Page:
Single Replacement Reaction Definition and Examples


Single Replacement Reaction Definition and Examples
A single replacement reaction or single displacement reaction is when one element replaces another in a compound.

Get the definition of a single replacement reaction or single displacement reaction. Get examples of single replacement reactions and learn how to use the metal reactivity series to predict whether a reaction will occur and the products.

Single Replacement Reaction Definition

A single replacement reaction is a chemical reaction where one element replaces another in a compound. It is also known as a single displacement reaction. The general form of a single replacement reaction chemical equation is:

A + BC → B + AC

Single replacement reactions occur when A is more reactive than B or product AC is more stable than BC. A and B can be either two metals (including hydrogen; C is an anion) or else two halogens (C is a cation). If BC and AC are in aqueous solutions, C acts as a spectator ion.

Single Replacement Reaction Examples

There are two different scenarios for single replacement reactions. In one form of the reaction, one cation replaces the other. In the other form of the reaction, one anion replaces the other.

Cation Replacement Examples

Usually the cation is a metal, but it doesn’t have to be. Here are examples of single replacement reactions involving the cations:

  • Zn(s) + 2 HCl(aq) → ZnCl2(aq) + H2(g)
  • 2 K + 2H2O → 2 KOH + H2 (note how the anion is written differently because we don’t write water as HOH)
  • Cu + 2 AgNO3 → 2 Ag + Cu(NO3)2
  • Ca + 2 H2O → Ca(OH)2 + H2

But, if the reactant in element form is not more reactive than the other cation, no reaction occurs. In some cases, the reverse reaction is favored, but the forward reaction is not.

Anion Replacement Examples

Instead of cation replacement, a single replacement reaction may involve the anion. In practice, the only anions participating in single replacement reactions are the halogens (fluorine, chlorine, bromine, iodine). The general form of the reaction is:

A + BC → BA + C

In addition to being a single replacement reaction, this is also an oxidation-reduction or redox reaction. Examples of anion replacement reactions include:

  • Cl2 + 2 NaBr → 2 NaCl + Br2
  • Br2 + 2 KI → 2 KBr + I2

Again, if the elemental reactant is not more reactive than the other anion, no reaction will occur. For example, the following reaction does not occur:

I2 + 2 KBr → no reaction

How to Determine the Products of Single Replacement Reactions

The product of a single replacement reaction is easy enough to predict. If the pure element is a halogen, it takes the place of the other halogen in the compound. All halogens have the same oxidation state (-1), so it’s a simple substitution.

But, if the elemental reactant is not a halogen, it replaces the cation in the compound. The two cations don’t always have the same oxidation state. You may need to balance the charge of the cation and anion and then balance the chemical equation to get what you need.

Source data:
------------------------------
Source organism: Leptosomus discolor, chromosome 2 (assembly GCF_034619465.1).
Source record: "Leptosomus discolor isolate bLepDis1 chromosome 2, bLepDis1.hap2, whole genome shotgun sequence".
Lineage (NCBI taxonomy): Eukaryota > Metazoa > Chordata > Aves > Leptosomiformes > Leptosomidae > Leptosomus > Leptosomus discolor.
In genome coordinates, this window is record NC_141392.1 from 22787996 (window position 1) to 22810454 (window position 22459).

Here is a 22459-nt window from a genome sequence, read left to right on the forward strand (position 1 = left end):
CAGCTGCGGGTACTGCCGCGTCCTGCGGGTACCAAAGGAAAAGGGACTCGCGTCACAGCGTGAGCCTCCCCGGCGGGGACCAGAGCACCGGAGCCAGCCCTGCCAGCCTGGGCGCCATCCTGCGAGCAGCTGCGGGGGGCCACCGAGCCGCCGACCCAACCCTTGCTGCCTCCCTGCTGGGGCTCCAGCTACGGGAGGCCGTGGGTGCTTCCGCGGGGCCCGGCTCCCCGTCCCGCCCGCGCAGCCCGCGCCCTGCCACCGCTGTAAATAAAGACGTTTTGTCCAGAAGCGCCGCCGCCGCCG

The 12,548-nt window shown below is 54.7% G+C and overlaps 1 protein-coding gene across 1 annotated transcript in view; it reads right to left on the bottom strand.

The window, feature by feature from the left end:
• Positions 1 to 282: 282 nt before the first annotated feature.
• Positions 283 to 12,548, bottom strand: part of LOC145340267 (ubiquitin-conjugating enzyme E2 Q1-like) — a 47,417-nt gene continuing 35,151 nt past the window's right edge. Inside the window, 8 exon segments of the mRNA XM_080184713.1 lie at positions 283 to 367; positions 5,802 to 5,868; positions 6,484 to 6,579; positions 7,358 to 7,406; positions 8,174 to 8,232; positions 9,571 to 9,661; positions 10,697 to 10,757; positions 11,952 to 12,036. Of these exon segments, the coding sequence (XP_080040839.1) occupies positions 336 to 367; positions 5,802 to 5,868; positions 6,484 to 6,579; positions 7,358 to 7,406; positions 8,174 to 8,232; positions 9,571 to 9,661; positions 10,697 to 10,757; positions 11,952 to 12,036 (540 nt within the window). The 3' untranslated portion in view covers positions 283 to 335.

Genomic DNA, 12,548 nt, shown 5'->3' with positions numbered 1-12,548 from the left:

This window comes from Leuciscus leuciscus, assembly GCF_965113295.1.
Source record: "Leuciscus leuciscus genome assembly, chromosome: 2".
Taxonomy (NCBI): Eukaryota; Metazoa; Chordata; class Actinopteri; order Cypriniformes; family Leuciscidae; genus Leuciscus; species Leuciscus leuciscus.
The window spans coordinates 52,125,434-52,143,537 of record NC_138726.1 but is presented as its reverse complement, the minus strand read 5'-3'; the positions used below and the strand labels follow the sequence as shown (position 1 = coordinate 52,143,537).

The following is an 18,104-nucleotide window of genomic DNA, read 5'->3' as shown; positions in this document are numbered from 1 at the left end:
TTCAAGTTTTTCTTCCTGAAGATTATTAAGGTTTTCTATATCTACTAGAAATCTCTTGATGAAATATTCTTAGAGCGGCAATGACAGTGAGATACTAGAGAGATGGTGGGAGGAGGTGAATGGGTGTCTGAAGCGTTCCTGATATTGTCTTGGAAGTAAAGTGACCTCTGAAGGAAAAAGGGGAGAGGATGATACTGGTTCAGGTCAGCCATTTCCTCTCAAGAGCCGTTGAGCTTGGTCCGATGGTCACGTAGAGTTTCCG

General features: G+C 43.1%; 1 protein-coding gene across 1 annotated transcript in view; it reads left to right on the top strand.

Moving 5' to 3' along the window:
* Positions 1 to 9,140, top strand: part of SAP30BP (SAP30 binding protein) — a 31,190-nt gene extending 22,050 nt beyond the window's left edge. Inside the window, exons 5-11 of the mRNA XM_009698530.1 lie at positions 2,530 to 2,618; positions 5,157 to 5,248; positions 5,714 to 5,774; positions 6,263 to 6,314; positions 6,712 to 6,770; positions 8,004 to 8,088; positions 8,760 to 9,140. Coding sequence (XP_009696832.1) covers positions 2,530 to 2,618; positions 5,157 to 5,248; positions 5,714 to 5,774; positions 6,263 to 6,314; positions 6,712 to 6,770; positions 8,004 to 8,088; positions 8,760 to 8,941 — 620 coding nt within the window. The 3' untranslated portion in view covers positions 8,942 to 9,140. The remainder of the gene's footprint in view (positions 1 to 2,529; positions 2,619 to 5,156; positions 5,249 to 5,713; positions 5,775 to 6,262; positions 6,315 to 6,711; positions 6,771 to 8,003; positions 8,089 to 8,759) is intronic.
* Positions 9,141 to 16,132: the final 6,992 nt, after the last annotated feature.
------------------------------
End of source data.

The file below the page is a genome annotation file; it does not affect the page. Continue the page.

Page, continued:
For example, consider the reaction:

Mg(s) + AlPO4(aq) →

Magnesium is more reactive than aluminum, so the replacement is favorable. However, the aluminum cation has a charge of +3 (balancing the PO43- anion), while the magnesium ion (as a rare earth metal) has a charge of +2.

First, find the formula of the product by balancing the cation and anion charges to get:

Mg(s) + AlPO4(aq) → Al(s) + Mg3(PO4)2(aq)

Then, adjust the coefficients in front of the reactants and products to balance the chemical equation:

3 Mg(s) + 2 AlPO4(aq) → 2 Al(s) + Mg3(PO4)2(aq)

Using the Reactivity Series to Predict Whether a Reaction Will Occur

Use the reactivity series to determine whether a single replacement reaction will occur.

For anion replacement, the reactivity series for the halogens is:

Most reactive F2 > Cl2 > Br2 > I2 Least Reactive

Reactivity Series for Metals
Elements higher on the list (alkali metals) replace those lower on the list (like the noble metals) in single replacement reactions. Elements lower on the list do not replace those above them, so no reaction occurs.

This is the order of the halogens going down their group on the periodic table, so it’s easy to remember. The higher the halogen is on the periodic table, the more reactive it is. So, Cl2 replaces I2 in a single replacement reaction, but it won’t react if the anion has fluoride ions.

The reactivity series for cations is longer and not as obvious. The least reactive metals won’t react with the H+(aq) ion, while the most reactive metals not only react with the ion, but can even pull the hydrogen ion off liquid water. Elements in-between can react with the H+(aq) ion and sometimes pull the hydrogen off water vapor.

But, for a general chemistry class, you mainly need to know which metals can replace each other and which ones can’t. For example, zinc (Zn) can replace tin (Sn) as the cation in a compound, but it can’t replace potassium (K). In general, alkali metals are the most reactive, followed by alkaline earth metals. Noble metals, in contrast, are relatively unreactive.

References

  • Barke, Hans-Dieter; Hazari, Al; Yitbarek, Sileshi (2008). Misconceptions in Chemistry Addressing Perceptions in Chemical Education. Berlin: Springer. ISBN 3540709894.
  • Brown, Theodore; et al. (2017) Chemistry: The Central Science (14th ed.). Pearson. ISBN 9780134414232
  • Myers, Richard (2009). The Basics of Chemistry. Greenwood Publishing Group. ISBN 978-0-313-31664-7.

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